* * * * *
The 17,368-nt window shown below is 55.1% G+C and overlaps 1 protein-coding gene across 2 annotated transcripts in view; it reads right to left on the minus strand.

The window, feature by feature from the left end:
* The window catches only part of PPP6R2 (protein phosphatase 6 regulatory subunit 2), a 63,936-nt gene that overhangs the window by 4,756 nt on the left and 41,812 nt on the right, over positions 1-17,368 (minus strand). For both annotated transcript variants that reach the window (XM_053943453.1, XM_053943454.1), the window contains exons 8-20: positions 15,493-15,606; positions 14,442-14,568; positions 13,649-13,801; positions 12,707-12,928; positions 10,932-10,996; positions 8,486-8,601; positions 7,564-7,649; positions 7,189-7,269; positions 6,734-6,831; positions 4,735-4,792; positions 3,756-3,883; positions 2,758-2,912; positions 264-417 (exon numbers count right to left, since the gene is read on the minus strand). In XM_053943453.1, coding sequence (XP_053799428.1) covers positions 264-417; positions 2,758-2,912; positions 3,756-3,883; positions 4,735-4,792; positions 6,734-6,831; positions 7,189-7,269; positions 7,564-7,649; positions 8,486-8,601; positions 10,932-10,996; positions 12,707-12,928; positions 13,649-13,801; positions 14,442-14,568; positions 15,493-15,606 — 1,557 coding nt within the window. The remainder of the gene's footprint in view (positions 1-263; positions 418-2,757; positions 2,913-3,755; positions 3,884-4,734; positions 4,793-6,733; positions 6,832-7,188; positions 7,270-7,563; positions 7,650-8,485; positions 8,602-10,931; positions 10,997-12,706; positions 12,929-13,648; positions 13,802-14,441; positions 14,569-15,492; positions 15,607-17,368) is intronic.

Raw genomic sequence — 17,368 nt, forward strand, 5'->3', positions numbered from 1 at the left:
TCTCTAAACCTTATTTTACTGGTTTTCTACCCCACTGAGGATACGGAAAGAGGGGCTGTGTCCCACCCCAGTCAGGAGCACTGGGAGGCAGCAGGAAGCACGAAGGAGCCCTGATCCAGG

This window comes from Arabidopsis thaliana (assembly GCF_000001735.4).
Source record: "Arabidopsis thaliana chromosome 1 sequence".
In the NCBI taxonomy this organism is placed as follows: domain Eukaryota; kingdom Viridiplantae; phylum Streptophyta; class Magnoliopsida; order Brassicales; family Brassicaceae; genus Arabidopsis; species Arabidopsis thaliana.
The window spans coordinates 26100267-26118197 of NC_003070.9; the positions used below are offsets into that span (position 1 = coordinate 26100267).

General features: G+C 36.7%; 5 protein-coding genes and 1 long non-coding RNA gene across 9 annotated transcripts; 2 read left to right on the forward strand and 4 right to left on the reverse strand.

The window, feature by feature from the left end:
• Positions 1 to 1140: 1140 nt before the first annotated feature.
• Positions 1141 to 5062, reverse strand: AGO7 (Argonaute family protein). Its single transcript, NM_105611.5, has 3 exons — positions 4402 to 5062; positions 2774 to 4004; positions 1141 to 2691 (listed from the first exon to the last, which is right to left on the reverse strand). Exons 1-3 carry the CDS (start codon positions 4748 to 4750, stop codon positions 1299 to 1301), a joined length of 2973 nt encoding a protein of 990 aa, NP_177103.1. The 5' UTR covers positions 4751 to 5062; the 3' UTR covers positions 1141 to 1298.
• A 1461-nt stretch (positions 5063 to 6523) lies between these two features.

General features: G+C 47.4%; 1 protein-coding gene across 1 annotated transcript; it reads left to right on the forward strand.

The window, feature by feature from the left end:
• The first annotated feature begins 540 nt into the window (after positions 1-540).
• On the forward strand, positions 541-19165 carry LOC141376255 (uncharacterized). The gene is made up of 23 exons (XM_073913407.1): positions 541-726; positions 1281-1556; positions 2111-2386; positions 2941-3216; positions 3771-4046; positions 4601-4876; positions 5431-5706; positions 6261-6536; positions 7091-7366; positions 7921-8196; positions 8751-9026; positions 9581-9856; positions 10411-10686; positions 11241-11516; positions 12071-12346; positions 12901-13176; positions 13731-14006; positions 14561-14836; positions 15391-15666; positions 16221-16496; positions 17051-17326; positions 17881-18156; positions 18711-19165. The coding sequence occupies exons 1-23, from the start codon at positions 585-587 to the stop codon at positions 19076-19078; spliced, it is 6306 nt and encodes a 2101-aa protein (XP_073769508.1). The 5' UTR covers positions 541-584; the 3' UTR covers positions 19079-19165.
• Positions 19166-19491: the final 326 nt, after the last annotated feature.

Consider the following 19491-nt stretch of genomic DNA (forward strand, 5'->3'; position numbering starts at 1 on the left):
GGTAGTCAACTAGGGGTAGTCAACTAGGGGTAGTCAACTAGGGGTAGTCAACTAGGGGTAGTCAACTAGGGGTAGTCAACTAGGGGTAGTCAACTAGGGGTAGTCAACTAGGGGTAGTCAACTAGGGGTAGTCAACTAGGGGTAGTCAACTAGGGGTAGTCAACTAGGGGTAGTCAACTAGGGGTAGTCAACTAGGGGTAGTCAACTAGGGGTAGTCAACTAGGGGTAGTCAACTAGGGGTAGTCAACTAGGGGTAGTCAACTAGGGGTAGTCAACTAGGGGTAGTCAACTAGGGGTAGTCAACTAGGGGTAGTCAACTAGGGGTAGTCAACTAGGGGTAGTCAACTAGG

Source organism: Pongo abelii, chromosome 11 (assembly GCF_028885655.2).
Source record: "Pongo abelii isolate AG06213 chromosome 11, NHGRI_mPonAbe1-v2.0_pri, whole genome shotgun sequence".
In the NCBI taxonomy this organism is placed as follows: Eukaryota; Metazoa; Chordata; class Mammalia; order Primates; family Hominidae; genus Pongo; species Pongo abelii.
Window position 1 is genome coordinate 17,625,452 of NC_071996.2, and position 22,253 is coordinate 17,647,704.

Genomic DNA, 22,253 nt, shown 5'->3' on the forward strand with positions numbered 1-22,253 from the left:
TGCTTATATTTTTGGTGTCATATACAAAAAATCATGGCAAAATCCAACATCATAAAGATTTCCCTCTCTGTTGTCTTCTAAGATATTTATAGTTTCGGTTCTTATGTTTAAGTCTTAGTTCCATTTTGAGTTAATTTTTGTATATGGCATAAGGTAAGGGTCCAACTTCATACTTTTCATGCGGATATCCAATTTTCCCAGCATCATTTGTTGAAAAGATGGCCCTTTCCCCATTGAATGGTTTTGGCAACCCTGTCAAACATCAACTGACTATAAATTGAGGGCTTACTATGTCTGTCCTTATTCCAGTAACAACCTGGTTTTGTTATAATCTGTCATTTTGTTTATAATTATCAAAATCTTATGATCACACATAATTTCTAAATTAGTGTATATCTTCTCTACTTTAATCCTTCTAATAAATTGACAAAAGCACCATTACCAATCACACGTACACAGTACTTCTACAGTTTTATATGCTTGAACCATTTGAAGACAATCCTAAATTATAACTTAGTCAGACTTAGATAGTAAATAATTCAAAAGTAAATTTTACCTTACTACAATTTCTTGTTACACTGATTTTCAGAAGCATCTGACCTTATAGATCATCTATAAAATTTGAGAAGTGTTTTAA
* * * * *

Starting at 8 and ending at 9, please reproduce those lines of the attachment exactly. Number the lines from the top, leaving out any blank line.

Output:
In the NCBI taxonomy this organism is placed as follows: domain Eukaryota; kingdom Viridiplantae; phylum Streptophyta; class Magnoliopsida; order Brassicales; family Brassicaceae; genus Arabidopsis; species Arabidopsis thaliana.
The window spans coordinates 26100267-26118197 of NC_003070.9; the positions used below are offsets into that span (position 1 = coordinate 26100267).